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Problem Dealing with Digit Cycles

  1. Jan 11, 2008 #1
    Not sure if cycle is the best word here..

    Let k and b (both > 1) be such that b does not divide k-1 (with the exception that b may equal k-1).

    If n is the smallest power so that k^n is equivalent to 1 mod b (so n is the length of the digit cycle of 1/b in base k),

    then bn is the smallest power so that k^(bn) is equivalent to 1 mod b^2 (so bn is the length of the digit cycle of 1/(b^2) in base k).


    In base 10, 1/81 has length 9. 1/9 has length 1. I've checked many other examples.
     
  2. jcsd
  3. Jan 11, 2008 #2
    I'm not sure if I follow. What about k=10, b=22 ? And why are these two statements equivalent: "n is the smallest power so that k^n is equivalent to 1 mod b", and "n is the length of the digit cycle of 1/b in base k" ?
     
  4. Jan 11, 2008 #3
    Sorry I forgot an important part...

    Let k and b (both > 1) be such that b does not divide k-1 (with the exception that b may equal k-1) and k and b are relatively prime.

    If n is the smallest power so that k^n is equivalent to 1 mod b (so n is the length of the digit cycle of 1/b in base k),

    then bn is the smallest power so that k^(bn) is equivalent to 1 mod b^2 (so bn is the length of the digit cycle of 1/(b^2) in base k).

    Sketches of equivalence proofs:

    Let n be the smallest power so that k^n is equivalent to 1 mod b. (we know such a power exists because k and b are relatively prime and k^0 starts the period at 1, and it must return there or we get a contradiction) So k^n - 1 = xb for some x, and for each m < n this is not the case. So 1/b = x/(k^n - 1). Rewrite in base k digit notation by using the geometric series. Notice our digit cycle is of length n. We might ask what if there is a smaller cycle within that cycle, but this is not the case because n was chosen smallest. Going the other way is a similar game.
     
  5. Jan 11, 2008 #4
    Also...

    On a more general note we can say this:

    Let k and b (both > 1) be such that b does not divide k-1 (with the exception that b may equal k-1) and b has at least one factor that is relatively prime with k.

    If n is the smallest power so that k^n is equivalent to 1 mod c where c is the entire part of b that is relatively prime with k (so n is the length of the digit cycle of 1/b in base k),

    then cn is the smallest power so that k^(cn) is equivalent to 1 mod c^2 (so cn is the length of the digit cycle of 1/(b^2) in base k).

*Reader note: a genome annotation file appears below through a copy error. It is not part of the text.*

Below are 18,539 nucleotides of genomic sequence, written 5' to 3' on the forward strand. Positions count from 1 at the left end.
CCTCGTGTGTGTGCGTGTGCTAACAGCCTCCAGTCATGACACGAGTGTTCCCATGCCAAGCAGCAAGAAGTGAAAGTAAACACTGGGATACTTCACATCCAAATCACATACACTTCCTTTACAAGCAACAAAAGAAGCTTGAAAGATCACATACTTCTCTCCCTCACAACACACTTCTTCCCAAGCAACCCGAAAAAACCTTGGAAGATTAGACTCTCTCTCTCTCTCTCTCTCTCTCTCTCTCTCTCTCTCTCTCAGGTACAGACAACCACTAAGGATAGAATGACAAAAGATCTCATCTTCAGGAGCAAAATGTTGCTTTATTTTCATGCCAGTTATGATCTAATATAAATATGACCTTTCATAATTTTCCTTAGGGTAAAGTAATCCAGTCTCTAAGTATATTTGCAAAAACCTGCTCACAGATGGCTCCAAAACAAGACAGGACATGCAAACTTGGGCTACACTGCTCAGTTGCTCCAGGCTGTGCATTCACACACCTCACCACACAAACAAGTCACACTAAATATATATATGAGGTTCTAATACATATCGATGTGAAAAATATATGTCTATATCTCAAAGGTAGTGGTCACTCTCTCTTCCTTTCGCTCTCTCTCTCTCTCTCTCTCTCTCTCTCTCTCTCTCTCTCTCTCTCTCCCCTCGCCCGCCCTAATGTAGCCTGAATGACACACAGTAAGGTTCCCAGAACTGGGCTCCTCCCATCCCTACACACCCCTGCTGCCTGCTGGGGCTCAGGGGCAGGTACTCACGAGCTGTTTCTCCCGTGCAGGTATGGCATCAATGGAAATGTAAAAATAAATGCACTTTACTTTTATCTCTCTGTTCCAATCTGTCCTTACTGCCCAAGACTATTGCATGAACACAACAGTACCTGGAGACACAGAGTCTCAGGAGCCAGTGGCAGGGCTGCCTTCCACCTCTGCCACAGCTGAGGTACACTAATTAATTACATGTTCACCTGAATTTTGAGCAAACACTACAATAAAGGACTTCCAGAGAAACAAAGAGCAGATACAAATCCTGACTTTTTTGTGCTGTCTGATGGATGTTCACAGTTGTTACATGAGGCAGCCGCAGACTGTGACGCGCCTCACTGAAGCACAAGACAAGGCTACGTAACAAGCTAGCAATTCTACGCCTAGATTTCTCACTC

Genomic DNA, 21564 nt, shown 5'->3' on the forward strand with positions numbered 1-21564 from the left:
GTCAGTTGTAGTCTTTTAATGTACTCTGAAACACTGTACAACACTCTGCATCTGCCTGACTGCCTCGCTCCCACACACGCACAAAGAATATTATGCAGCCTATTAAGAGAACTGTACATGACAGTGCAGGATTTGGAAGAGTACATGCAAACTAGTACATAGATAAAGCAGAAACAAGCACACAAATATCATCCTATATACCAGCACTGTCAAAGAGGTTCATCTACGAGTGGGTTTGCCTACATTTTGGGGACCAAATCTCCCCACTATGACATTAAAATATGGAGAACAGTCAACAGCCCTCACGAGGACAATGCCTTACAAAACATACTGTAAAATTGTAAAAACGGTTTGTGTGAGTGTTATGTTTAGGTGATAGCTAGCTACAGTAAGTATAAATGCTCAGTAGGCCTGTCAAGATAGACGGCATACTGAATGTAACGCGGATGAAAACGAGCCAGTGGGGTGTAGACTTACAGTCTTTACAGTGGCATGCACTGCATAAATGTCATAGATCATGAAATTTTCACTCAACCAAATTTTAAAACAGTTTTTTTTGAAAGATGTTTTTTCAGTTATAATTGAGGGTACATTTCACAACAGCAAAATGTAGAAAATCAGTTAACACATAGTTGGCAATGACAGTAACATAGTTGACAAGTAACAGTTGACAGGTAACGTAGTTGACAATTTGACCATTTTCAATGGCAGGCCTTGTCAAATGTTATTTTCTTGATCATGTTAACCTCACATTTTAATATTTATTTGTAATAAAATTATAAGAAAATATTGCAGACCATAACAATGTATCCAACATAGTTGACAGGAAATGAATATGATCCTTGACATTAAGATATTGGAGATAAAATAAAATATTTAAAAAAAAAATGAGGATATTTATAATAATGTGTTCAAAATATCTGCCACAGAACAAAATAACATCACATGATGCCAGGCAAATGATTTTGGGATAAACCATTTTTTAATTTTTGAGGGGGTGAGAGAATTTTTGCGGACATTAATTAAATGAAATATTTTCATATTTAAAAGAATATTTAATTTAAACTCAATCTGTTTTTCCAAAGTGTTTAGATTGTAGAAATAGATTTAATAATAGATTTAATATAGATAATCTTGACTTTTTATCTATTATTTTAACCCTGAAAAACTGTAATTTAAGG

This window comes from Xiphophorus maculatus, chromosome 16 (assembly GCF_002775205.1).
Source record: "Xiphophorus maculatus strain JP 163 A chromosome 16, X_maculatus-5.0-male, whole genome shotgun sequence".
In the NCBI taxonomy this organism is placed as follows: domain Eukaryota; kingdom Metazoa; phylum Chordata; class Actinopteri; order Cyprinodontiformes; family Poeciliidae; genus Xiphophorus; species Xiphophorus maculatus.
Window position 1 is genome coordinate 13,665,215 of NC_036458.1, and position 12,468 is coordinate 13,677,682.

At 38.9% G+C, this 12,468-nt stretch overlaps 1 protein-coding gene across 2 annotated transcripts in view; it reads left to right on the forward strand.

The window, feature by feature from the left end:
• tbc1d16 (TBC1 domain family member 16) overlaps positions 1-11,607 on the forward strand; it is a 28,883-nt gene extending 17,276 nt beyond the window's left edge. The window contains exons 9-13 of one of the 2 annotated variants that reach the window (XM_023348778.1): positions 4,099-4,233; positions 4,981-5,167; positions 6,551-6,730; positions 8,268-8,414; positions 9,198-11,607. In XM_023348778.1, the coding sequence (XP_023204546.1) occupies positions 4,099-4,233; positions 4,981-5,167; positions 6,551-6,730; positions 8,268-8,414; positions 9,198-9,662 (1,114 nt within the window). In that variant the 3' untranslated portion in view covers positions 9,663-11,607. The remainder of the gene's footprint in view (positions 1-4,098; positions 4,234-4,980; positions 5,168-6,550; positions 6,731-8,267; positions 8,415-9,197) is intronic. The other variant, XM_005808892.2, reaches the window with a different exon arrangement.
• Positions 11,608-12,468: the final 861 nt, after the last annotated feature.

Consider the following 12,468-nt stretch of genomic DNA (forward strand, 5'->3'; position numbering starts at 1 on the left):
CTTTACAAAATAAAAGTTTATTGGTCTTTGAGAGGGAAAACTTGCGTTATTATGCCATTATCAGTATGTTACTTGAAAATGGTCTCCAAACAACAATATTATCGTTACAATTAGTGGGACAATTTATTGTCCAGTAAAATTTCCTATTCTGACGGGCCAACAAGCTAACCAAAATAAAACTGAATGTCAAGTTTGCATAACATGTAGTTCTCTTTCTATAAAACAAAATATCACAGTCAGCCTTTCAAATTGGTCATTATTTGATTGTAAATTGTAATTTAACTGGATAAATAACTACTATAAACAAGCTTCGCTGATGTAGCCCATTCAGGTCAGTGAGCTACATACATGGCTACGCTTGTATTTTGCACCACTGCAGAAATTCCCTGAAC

Now your example of k=10 b=22 works.

    1/22 has length 2, 1/484 has length 11*2 = 22.

    With equivalence proofs we can just factor off those parts of b that are factors of k and they will end up as digits before the other digits begin their cycle (which is where I begin counting the length of the cycle, the minimal length, no cycles within cycles).

    I am just messing with this for fun. I don't know if any of it is true yet...still searching for a nice proof.
     
    Last edited: Jan 11, 2008
  6. Jan 11, 2008 #5
    I am trying to solve this piece so I can show that

    For each prime p and k > 1 where k-1 = (a_1^b_1)*(a_2^b_2)*(a_3^b_3)*...*(a_n^b_n) in prime factorization,

    (k^p - 1) / c is squarefree where c = (a_1^(b_1 - 1))*(a_2^(b_2 - 1))*(a_3^(b_3 - 1))*...*(a_n^(b_n - 1))
     
  7. Jan 31, 2008 #6
    Sorry, This is Not True in General

    Let k and b (both > 1) be such that b does not divide k-1 (with the exception that b may equal k-1) and k and b are relatively prime.

    If n is the smallest power so that k^n is equivalent to 1 mod b (so n is the length of the digit cycle of 1/b in base k),

    then bn is the smallest power so that k^(bn) is equivalent to 1 mod b^2 (so bn is the length of the digit cycle of 1/(b^2) in base k).

    -------------------------------------------

    5 is the smallest power so that 9^5 is equivalent to 1 mod 11.

    9^1 - 1 = 8
    9^2 - 1 = 80
    9^3 - 1 = 728 = 8*7*13
    9^4 - 1 = 6560 = 32*5*41

    9^5 - 1 = 59048 = 8*11*11*61

    But 11*5 is not the smallest power so that 9^(11*5) - 1 is a multiple of 11^2.
    5 is the smallest power. For certain values of k we may have this property, but not in general.
     
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